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Spinnaker 
Spence 300

The Thinnest 300 Meters Dive Watch

 

Spinnaker is one of these brands you most likely have heard of before watching YouTube videos or scrolling through the enormous amount of watch images on Instagram. It’s a brand that has been around for a decade and that has made a name for itself for producing good quality watches for a very reasonable price. Early critics lamented that Spinnaker was mostly producing vaguely resembling homages. But now the brand has been focusing on creating original designs with better specifications as it is the case with the Spence. 

 
 

Specifications

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Right off the bat, Spinnaker introduced their latest model, the Spence, as being the thinnest 300 meters dive watch in the world. That’s a big statement to make, and although I did find it to be quite presumptuous, I was curious. As soon as I strapped the watch on my wrist, I concurred: it’s darn thin. It’s funny that I would be wearing this watch right after getting my hands on the Nomadic Maraí 401, a Black Bay 58 homage with a thin case profile (11.5mm.) However, the Spence beats it by being only 10.5mm thick. (Or thin?) 

 

Other specifications that will interest you: the dial has a diameter of 40mm, a lug-to-lug distance of 47.5mm. The watch, as you have guessed it already, wears thin on the wrist. However—and has its name indicate—the exceptional wearability does not come at the expense of performance. Indeed, the Spence has a water resistance of 300 meters, a slightly domed sapphire crystal, and a high-end Miyota 9039 under the hood. The 120-click bezel is tight and has no back play.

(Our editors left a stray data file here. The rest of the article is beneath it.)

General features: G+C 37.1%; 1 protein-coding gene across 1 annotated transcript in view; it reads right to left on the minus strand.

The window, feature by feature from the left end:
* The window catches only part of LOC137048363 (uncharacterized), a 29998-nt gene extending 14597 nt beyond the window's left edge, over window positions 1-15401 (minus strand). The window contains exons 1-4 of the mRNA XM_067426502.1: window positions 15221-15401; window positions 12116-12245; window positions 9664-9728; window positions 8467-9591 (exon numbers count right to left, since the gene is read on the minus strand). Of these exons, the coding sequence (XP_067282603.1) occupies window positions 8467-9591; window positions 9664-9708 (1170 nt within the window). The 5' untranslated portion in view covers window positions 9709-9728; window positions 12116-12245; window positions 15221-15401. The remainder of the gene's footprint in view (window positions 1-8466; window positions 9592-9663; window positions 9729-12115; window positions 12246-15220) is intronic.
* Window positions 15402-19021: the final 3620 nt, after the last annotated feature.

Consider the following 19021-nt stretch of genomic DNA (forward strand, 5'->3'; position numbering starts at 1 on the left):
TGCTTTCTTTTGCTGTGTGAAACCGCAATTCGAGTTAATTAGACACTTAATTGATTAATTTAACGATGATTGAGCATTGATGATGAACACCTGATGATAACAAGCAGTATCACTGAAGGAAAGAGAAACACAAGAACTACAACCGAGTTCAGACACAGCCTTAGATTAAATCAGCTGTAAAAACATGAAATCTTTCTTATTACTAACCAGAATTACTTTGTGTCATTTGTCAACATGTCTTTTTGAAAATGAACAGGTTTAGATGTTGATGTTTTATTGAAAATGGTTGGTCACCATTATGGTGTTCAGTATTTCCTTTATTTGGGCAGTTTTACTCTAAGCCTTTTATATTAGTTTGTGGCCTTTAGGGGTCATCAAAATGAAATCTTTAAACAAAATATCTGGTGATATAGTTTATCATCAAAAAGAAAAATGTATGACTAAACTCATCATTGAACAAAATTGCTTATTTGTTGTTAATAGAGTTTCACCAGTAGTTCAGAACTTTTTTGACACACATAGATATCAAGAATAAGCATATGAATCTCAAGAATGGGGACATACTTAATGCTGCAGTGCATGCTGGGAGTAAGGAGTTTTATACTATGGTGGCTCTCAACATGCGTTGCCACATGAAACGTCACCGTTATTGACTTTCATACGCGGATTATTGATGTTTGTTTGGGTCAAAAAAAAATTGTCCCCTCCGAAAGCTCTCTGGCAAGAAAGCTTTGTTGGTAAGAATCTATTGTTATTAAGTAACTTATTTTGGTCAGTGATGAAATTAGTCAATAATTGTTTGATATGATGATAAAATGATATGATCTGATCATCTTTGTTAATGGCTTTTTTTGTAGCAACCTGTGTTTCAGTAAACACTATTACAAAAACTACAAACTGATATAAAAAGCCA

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Most of the case displays a fine brushed finish with highly polished chamfers, and a fully brushed bracelet. The latter is interesting as it has a three-link construction (a la Rolex) but the links are small and thin, giving the bracelet a strong air of elegance. The clasp—which will change on the production models—has a double-pusher deployment system and a safety latch and plenty of micro-adjustment holes. 

 

The lume—I know you were about to ask!—is quite nicely applied and has a yellow-ish tint, however Spinnaker does not specify which blend it is. 

 

Design

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I’m going to be honest in saying that Crimson Red is not my favorite of all available colors (Sea Green, Indigo Blue, Pitch Black and Hickory Brown.) But I’ve got to say it calls for attention and wearing this watch has forced me to get out of my comfort zone. I tend to stick to black or gray dials and it’s nice to sometimes do something a little different. Setting the dial color aside, there are many points of interest about the design which I would like to highlight. 

 

The Broad Arrow handset works so nicely on a diver and I wish we could see it more often. It was seen recently on the Serica 5303 and re-creations from Nivada Grenchen. Although this handset first appeared on a chronograph, the Omega Speedmaster, it works well on a diver. Matching the hands, the big circular and baton-style hour markers add to the legibility, so does the inverted triangle at the 12 o’clock position.

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One of my favorite design elements is the bezel. It’s flat and slightly wide, however the cherry on top for me is the fully-graduated bezel. This is actually as smooth to look at as is melted butter on a freshly baked piece of bread. To me, every diver should come with it as it makes timing a dive or how long your dish has been cooking for easier and more precise. Furthermore, it creates uniformity as the minute indices on the bezel echo the ones on the minute track on the dial.